(Also, I'd suggest that the Core Story of Nobilis is the Breakthrough and the attempts to thwart it.)
  • I've found Nobilis is very suited to mini-campaigns (2 to 4 sessions) and especially as a gateway game for people who have never roleplayed (I've introduced about a dozen people to RPGs through Nobilis).

    The typical path is to spend the first session explaining the world and rules, do character creation, and design the chancel/imperator. There's enough evocative coolness there that even though there's no official roleplaying, people will often start thinking "what kind of chancel would my character want?" and get into interesting discussions and compromises.

    From there, I have time until the next session to pull their collective awesome ideas into a coherent story. So I don't really have pre-meditated stories in Nobilis, usually.

    One mini-arc that I remember particularly well had the Franciscan monk power of Hospitality stuck defending a group of Banes that were corrupting the chancel into a twisted, calcified mockery of itself and wounding the imperator because of his allegiance to Hospitality, while the power of Disillusion (the ghost of a betrayed KGB spy) worked with the power of Delusion to track down the Cammoran who was responsible for giving the Banes the magics they needed to enact their changes. All against a landscape of crosses and double-crosses by the power of Innocence (who was anything but) who wanted Lord Entropy to destroy the current power of Fog. Reading what I just wrote, I don't think I'm conveying it well, but it was very fun to play.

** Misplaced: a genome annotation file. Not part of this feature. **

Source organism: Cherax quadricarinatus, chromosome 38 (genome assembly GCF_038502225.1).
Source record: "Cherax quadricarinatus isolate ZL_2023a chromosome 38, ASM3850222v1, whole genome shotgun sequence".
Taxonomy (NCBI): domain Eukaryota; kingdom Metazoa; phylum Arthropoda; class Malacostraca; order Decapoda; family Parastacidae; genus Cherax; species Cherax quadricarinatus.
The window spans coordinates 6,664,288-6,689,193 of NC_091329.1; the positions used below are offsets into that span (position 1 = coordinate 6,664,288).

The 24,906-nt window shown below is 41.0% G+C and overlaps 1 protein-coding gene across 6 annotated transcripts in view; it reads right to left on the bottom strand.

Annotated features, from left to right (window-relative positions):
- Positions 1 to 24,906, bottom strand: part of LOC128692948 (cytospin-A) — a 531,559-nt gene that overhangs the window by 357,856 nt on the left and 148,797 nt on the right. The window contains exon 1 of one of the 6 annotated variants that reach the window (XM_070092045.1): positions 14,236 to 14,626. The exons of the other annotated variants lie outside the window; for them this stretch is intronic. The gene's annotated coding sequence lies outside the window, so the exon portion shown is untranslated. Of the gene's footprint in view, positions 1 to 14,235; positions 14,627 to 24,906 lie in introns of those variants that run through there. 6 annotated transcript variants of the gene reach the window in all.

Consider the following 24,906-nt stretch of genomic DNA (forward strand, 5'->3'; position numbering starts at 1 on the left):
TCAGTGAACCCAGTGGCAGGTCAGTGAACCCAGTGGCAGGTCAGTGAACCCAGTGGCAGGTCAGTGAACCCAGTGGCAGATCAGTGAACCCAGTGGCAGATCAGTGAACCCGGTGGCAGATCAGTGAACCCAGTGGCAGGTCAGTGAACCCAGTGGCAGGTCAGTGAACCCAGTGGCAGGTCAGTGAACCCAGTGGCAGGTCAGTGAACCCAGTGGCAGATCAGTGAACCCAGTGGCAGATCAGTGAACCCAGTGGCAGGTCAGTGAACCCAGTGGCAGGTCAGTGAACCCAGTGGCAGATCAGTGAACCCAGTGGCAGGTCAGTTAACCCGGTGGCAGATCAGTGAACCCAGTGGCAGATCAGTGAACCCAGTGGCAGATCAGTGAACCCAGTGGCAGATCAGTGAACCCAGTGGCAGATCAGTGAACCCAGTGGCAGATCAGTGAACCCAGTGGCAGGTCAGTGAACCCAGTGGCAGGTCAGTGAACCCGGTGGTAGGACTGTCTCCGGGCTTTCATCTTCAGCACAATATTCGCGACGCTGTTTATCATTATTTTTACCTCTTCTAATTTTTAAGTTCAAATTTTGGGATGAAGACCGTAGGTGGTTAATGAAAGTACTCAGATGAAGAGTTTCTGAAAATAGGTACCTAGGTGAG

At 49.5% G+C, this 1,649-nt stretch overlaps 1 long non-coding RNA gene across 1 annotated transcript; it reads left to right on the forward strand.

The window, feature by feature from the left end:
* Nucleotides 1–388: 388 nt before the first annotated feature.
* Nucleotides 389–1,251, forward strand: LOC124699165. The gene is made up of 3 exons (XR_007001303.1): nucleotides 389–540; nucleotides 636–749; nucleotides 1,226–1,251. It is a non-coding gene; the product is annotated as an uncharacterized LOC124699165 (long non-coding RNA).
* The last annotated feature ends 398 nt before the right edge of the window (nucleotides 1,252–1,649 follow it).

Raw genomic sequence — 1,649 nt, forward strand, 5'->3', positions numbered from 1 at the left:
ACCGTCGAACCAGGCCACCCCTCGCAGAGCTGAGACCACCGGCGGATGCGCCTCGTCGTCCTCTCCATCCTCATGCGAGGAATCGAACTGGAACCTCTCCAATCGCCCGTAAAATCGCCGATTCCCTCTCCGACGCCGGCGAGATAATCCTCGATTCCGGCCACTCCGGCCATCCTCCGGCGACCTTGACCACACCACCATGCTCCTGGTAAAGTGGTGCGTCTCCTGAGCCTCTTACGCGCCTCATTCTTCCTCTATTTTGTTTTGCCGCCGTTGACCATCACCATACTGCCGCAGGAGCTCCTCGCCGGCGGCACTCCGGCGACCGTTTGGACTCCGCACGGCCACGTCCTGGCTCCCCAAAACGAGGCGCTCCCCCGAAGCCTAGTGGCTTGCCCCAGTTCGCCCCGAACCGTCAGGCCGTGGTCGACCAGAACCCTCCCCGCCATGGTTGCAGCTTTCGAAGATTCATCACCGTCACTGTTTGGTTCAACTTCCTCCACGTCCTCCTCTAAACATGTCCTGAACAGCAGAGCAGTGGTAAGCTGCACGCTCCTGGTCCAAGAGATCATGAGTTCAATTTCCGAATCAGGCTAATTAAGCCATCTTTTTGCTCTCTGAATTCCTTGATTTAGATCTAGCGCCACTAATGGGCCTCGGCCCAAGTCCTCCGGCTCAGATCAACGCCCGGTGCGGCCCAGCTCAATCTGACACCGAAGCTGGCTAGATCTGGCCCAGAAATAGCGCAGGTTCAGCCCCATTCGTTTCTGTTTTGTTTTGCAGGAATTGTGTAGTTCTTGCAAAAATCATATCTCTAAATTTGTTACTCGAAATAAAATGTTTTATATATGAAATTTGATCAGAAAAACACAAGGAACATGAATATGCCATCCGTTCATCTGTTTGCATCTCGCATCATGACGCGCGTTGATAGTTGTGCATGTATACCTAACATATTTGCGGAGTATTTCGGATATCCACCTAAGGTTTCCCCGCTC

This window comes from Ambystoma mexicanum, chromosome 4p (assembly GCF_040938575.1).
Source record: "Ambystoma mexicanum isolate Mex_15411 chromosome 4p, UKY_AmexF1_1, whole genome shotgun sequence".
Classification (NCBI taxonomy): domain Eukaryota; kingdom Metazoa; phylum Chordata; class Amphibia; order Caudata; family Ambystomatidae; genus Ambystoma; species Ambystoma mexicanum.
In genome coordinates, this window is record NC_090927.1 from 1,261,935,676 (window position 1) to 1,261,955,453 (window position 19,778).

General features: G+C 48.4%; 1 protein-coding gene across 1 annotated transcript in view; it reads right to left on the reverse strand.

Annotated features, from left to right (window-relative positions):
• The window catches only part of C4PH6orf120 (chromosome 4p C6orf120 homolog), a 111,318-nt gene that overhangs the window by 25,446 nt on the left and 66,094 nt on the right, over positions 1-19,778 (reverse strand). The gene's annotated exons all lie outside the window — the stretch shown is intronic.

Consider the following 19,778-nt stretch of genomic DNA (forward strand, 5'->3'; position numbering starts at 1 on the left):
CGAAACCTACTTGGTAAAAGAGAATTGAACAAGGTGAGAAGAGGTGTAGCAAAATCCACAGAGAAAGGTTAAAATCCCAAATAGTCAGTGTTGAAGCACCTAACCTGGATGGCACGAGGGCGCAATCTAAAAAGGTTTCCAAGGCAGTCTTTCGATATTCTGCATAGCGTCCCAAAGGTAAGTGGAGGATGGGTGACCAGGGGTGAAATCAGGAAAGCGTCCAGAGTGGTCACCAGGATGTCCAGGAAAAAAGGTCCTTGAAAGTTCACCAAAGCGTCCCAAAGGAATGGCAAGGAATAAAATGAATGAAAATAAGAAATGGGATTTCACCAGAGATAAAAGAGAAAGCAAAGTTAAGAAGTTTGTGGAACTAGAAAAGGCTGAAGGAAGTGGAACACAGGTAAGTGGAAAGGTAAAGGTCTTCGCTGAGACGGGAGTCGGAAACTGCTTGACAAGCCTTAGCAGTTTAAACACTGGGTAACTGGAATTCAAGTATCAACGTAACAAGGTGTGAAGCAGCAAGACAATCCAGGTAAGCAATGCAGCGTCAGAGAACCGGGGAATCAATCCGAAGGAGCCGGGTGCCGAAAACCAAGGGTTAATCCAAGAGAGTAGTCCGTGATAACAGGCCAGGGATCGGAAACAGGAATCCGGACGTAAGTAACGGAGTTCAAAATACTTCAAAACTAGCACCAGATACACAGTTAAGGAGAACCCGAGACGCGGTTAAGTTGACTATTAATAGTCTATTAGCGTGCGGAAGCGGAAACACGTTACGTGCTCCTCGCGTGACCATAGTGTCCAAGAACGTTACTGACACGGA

• Doyce brings the wisdom: In this game, symbols are real ... another country, not another type of thing. They have a language that you can puzzle out, but it will take you a while to shake your foreign accent.

    Really, the trick (to my mind) to running or playing it is to get a feel for when taking something absolutely literally makes things awesome.

    As a ferinstance: There's this law that Entropy passed about the Cammora. He says "Nothing that any Cammora agent does is a crime," and then he sends them out to do all these terrible, brutal things.

    So that's not literally true, right? He's just saying that they can't be tried or punished for these crimes. He can't possibly mean that killin' babies, and keeping vengeful spirits well stocked in the entrails of the innocents, and stuff like that isn't wrong.

    Can he?

    Oh yeah ... I've played it that way, and it is AWESOME. It makes the Cammora utterly terrifying. They have perfectly clear consciences, because they know that by definition they cannot do anything immoral. No matter how immoral it seems, it's always really the right thing to do, simply because they choose to do it.